The part of the text containing the answer is underlined with the question number given in square brackets . If you still struggle with IELTS Listening tests, please refer to IELTS Listening tips.
Receptionist: Good morning, Clevedon College, can I help you?
Caller: Yes, please. I’d like some information about evening courses this term.
Receptionist: Okay. Which subjects are you interested in?
Caller: Two subjects, actually. Languages and Computer Skills.
Receptionist: Okay. What languages are you interested in?
Caller: Actually, I’m not sure. I have to fulfil a language requirement for school, but I haven’t really decided what language to study. Um… how many language courses do you run each week?
Receptionist: We have two every night, from Monday to Friday.
Caller: I’m sorry, but would you mind going through the schedule for me?
Receptionist: Not at all. Monday to Wednesday are Modem European Languages: French, Spanish, German, Dutch and Polish. Thursday night we offer ancient languages: Latin and Ancient Greek.  And on Friday we finish off with the Asian languages of Hindi and Bengali.
Caller: Monday to Wednesday, Modem European; Thursday, Ancient Languages; and Friday, Asian… Can you spell Bengali please?
Receptionist: Yes, it’s B-E-N-G-A-L-I. 
Caller: Great. And how much do the courses cost?
Receptionist: Each course costs twenty-five pounds per person per term, but if you want to do two language courses, there’s a ten per cent discount, but only if you book for two terms. 
Caller: So the ten per cent discount is if I take two courses, for two terms, is that right?
Caller: Would it be possible for me to book my classes right now?
Receptionist: No, sorry, the computer’s down. What I suggest you do is call extension 9694… no, sorry… 6994, after 6 p.m., and ask for
Caller: Mrs Johnson. I’m sorry, I didn’t get that. Did you say 6994… after 6 p.m.?
Receptionist: Yes. 6994… please ask for Mrs Johnson. 
Caller: Thanks. OK, can we now look at the Computer Skills courses?
Receptionist: Yes, of course. Computer classes always start in the first week of the month, and the way it works is we offer one computer class for the entire month. So you might spend one month on databases… another month on Excel, and so on. Classes meet once a week, on Tuesday afternoons. The next class starts February first.
Caller: OK, so for the upcoming month… February?
Receptionist: February is going to be Databases. There are twenty-four places still free on that course, and it costs forty pounds per person.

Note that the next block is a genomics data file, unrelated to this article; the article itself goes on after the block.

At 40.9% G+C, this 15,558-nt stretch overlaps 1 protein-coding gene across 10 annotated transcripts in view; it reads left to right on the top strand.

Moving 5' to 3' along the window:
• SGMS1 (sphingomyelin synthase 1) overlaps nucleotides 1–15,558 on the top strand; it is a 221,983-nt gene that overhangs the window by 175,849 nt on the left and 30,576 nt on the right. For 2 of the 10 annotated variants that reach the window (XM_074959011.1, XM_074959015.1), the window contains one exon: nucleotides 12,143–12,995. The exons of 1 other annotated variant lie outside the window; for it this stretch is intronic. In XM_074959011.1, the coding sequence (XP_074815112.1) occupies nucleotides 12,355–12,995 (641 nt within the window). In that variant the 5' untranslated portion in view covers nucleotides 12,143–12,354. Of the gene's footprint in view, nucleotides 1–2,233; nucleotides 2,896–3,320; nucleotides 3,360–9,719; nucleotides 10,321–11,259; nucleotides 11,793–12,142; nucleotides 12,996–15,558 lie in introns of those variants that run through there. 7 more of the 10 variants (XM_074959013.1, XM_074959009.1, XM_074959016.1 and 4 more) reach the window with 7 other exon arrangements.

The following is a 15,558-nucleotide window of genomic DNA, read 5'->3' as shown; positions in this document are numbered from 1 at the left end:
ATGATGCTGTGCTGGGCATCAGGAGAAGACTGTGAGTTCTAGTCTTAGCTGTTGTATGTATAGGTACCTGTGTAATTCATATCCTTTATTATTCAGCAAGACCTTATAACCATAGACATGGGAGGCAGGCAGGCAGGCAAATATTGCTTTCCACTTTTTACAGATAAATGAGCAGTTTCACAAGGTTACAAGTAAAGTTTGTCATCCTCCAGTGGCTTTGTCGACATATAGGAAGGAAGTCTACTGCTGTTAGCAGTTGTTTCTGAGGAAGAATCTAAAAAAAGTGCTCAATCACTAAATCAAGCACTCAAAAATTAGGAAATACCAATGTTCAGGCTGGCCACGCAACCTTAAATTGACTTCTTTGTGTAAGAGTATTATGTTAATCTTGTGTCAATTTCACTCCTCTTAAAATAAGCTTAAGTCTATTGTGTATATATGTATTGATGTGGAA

Caller: February… Databases… twenty-four openings… forty pounds… okay…
Receptionist: Excel starts in March, and that’s nearly full – only four slots left. It’s forty-five pounds. 
Caller: Okay, Excel… March… only four slots left. Got it.
Receptionist: April is Outlook. That is never as popular since it costs so much more, but you get a free CD. It is sixty pounds for the month, and there are nineteen places left.
Caller: Okay, April… Outlook… sixty pounds. Is that it? 
Receptionist: No, on the third of June, we start a Word course. We have sixteen vacancies for that at the moment. It’s also expensive at fifty-five pounds. 
Caller: Third of June… Word… sixteen vacancies… fifty-five pounds.  Now, do I call the same number to book a place on one of these classes?
Receptionist: No, you have to call Mary Jones, I think. Yes, Mary Jones… extension 9623.
Caller: Sorry, could you repeat that number?
Receptionist: Yes… extension 9623. Please call her before 6 p.m. 
Caller: Okay. Many thanks for all your help.
Dr. Donovan: Good afternoon, ladies and gentlemen. I’m Doctor Donovan, the principal of Donleavy University , and I would like to welcome you to the Dingle Wood Campus, which is one of the three campuses belonging to this university . This campus, Dingle Wood, is where I have my office , and it’s also the location of the Languages and Science Campus, so some of you will be studying here. Dingle Wood is the most northerly campus. The Business Studies blocks are in the Churchdown Campus in the centre of town, and the southern or Trailway Campus, where History and Architecture are situated, is to the south of the town. Those of you who are enrolled in any of those courses will be taken to your respective buildings at the end of this meeting. Those of you studying on the Dingle Wood Campus… you will have a tour later, too.